- Many people are uncomfortable with the idea of interest-only credit facilities, instead of the traditional mortgage loans. As the name suggest, interest-only facilities means you are not required to make any payment towards the balancing owing, and your monthly payments are lower because you only need to cover the interest on the loan. This is ideal for investors (especially those with multiple properties) as they want to minimize their monthly debt obligations, and the interest payments can be written-off for tax purposes.
Mortgage TermsAMORTIZATION PERIOD:The actual number of years it will take to pay back your mortgage loan.
An estimate of the value of the property, which is conducted for the purpose of mortgage lending by a certified appraiser. This appraisal is not to be confused with a building inspection.
Allows the buyer to take over the seller's mortgage on the property.
A mortgage that locks you into a specific payment schedule. A penalty usually applies if you repay the loan in full before the end of a closed term.
STRATE / MAINTENANCE FEE:
A common payment among owners which is allocated to pay expenses.
A mortgage loan issued for up to 75% of the property's appraised value or purchase price, whichever is less.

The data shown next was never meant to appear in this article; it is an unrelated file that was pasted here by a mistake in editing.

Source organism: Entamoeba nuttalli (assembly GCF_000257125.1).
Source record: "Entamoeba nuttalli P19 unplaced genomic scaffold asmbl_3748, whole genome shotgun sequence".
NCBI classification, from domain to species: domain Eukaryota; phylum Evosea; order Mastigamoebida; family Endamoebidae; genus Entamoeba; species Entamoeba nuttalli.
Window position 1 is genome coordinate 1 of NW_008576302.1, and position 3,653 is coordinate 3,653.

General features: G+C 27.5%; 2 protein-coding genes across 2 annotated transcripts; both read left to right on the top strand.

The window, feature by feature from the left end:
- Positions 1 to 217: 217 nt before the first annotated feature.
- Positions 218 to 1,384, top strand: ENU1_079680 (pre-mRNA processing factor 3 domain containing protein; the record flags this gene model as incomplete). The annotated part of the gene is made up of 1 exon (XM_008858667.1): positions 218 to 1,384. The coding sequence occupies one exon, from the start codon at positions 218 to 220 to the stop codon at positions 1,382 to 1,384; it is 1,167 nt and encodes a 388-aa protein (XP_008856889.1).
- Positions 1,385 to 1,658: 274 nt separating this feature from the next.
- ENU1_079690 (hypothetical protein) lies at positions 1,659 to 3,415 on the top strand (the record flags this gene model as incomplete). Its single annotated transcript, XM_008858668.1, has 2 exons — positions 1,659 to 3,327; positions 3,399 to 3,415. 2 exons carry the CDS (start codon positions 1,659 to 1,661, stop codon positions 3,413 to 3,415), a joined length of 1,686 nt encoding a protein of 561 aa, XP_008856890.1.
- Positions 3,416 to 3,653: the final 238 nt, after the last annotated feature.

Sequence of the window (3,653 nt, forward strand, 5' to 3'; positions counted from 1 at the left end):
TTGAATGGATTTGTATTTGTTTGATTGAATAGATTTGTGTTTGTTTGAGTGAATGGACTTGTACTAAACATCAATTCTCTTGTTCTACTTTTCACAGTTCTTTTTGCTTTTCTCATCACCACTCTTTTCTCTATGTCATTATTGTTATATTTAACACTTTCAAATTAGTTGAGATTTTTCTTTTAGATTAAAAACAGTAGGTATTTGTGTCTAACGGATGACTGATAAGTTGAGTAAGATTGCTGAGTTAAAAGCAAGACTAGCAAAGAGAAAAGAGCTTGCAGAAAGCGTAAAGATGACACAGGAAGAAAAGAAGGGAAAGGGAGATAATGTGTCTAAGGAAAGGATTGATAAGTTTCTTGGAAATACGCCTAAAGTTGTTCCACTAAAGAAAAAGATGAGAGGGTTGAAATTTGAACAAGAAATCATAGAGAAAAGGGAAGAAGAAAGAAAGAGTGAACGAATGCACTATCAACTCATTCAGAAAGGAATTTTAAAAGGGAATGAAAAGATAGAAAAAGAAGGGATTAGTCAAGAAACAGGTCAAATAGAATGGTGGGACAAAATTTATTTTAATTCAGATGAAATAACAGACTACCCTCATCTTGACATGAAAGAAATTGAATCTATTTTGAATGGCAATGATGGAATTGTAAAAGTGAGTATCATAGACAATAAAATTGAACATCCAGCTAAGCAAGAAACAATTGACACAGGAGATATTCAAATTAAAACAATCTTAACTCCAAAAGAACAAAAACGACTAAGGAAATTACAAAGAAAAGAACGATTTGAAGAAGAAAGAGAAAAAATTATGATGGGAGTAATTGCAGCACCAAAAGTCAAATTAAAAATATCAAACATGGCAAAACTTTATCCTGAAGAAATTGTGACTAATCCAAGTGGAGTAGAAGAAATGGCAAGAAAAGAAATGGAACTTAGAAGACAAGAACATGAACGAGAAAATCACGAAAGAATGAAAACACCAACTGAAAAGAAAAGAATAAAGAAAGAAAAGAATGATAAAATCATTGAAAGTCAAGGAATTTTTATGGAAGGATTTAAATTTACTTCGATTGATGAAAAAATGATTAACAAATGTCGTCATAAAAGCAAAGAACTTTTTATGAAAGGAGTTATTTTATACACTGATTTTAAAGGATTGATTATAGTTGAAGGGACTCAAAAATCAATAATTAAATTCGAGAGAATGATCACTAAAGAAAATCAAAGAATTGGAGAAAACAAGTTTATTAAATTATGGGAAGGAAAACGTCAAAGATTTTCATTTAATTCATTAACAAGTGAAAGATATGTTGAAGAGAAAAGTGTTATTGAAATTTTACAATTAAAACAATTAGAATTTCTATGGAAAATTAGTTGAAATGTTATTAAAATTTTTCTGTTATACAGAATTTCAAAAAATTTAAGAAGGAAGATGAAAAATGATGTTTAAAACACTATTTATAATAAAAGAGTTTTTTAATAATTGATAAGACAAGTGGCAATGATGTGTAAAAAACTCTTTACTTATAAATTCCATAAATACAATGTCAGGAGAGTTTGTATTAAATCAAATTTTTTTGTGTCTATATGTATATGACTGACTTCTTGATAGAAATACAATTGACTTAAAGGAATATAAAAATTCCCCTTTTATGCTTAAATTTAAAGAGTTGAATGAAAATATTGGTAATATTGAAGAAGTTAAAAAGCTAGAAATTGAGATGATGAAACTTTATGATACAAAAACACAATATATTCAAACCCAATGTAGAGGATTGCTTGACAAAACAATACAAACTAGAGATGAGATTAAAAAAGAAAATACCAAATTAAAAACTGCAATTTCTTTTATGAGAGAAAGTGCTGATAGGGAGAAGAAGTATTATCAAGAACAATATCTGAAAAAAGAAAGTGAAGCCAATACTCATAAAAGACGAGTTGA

The buyer's cash payment toward the property. The difference between the purchase price and the amount of the mortgage loan.
The difference between the home's selling value and the debts against it.
A mortgage that exceeds 75% of the home's appraised value. These mortgages must be insured for payment.
The value charged by the lender for the use of the lender's money. Expressed as a percentage.
LAND TRANSFER TAX, DEED TAX OR PROPERTY PURCHASE TAX:
A fee paid to the municipal and/or provincial government for the transferring of property from seller to buyer.
The end of the term, at which time you can pay off the mortgage or renew it.
The person of the financial institution that lends the money.
Applies to high-ratio mortgages. It protects the lender against loss if the borrower is unable to repay the mortgage.
MORTGAGE LIFE INSURANCE:
Pays off the mortgage if the borrower dies.
Allows partial or full payment of the principal at any time, without penalty.
A mortgage option that enables borrowers to take their current mortgage with them to another property, without penalty.
Qualifies you for a mortgage before you start looking for a home. You know exactly how much you can spend and are free to make a "firm" offer when you find the right home.
Voluntary payments in addition to regular mortgage payments.
The amount borrowed or still owing on a mortgage loan. Interest is paid on the principal amount.
Paying off the existing mortgage and arranging a new one or re-negotiating the terms and conditions of an existing mortgage.
Re-negotiation of a mortgage loan at the end of a term for a new term.
Additional financing. Usually has a shorter term and higher interest rate than the first mortgage.
The length of time the interest rate is fixed. It also indicates when the principal balance becomes due and payable to the lender.
Legal ownership in a property.
A mortgage with fixed payments, but fluctuates with interest rates. The changing interest rate determines how much of the payment goes towards the principal.
VENDOR TAKE-BACK MORTGAGE:
When the seller provides some or all of the mortgage financing in order to sell their property.